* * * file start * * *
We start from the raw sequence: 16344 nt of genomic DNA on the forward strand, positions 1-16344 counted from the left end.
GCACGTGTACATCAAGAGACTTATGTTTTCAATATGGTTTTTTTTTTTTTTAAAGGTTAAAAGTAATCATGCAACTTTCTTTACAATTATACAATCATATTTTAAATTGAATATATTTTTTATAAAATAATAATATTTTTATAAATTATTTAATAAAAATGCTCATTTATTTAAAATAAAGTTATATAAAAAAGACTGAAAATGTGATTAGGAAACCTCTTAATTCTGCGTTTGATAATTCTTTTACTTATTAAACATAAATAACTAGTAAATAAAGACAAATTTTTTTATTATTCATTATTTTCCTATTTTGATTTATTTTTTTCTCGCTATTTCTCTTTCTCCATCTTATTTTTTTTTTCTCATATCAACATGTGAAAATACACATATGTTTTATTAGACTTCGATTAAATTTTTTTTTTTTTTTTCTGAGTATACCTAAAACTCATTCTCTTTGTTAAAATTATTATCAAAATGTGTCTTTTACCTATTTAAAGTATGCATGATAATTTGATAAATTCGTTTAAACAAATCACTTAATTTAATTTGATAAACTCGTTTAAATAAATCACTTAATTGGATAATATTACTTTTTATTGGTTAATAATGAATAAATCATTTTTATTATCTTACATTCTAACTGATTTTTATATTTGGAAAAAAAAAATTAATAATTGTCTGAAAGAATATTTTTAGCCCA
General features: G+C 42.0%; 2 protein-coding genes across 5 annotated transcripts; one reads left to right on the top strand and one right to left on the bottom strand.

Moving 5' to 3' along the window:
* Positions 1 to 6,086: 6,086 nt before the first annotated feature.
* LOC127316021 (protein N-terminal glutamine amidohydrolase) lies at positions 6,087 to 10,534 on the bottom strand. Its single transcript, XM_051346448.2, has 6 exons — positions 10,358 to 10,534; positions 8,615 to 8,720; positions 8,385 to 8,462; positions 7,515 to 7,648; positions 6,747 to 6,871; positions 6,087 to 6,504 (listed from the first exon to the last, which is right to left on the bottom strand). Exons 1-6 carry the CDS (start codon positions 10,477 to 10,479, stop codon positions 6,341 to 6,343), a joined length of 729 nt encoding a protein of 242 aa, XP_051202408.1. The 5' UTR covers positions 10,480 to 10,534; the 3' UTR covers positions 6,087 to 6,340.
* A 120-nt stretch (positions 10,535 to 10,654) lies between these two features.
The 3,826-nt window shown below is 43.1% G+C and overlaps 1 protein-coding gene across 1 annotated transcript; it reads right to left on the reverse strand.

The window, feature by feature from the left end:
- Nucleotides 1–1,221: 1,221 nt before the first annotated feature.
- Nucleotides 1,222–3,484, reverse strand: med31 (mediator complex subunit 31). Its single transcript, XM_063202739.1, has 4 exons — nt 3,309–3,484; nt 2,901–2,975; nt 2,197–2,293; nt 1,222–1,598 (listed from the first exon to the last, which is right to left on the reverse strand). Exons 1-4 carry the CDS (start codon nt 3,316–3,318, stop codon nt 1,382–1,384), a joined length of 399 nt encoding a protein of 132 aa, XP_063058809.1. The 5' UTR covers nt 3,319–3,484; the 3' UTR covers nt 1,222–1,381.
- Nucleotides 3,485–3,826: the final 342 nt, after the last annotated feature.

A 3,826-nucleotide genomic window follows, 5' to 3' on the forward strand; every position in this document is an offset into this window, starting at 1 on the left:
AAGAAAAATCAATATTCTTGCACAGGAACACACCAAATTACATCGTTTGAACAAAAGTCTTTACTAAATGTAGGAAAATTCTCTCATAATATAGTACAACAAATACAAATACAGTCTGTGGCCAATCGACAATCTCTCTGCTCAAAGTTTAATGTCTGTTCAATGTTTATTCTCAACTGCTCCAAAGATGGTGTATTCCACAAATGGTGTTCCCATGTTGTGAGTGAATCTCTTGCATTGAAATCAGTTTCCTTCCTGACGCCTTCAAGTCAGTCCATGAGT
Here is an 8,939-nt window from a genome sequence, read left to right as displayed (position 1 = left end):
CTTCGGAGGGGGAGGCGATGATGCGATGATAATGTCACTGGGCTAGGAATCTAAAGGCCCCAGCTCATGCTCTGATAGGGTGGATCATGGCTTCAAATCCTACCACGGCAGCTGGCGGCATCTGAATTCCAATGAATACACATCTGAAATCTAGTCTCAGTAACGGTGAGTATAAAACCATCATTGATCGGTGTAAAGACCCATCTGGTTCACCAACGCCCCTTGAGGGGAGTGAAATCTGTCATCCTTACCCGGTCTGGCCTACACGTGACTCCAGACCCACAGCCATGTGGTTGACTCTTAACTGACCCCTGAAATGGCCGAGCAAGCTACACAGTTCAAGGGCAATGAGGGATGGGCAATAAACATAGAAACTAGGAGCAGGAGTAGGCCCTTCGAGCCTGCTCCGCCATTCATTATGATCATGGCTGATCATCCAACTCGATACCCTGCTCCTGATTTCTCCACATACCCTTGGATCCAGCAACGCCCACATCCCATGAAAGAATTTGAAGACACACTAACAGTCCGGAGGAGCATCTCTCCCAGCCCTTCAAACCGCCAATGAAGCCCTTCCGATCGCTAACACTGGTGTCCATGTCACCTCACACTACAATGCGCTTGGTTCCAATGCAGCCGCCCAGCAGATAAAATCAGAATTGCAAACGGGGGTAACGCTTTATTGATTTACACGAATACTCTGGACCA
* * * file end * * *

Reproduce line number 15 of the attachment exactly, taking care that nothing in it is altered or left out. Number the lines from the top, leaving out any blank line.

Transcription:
Here is an 8,939-nt window from a genome sequence, read left to right as displayed (position 1 = left end):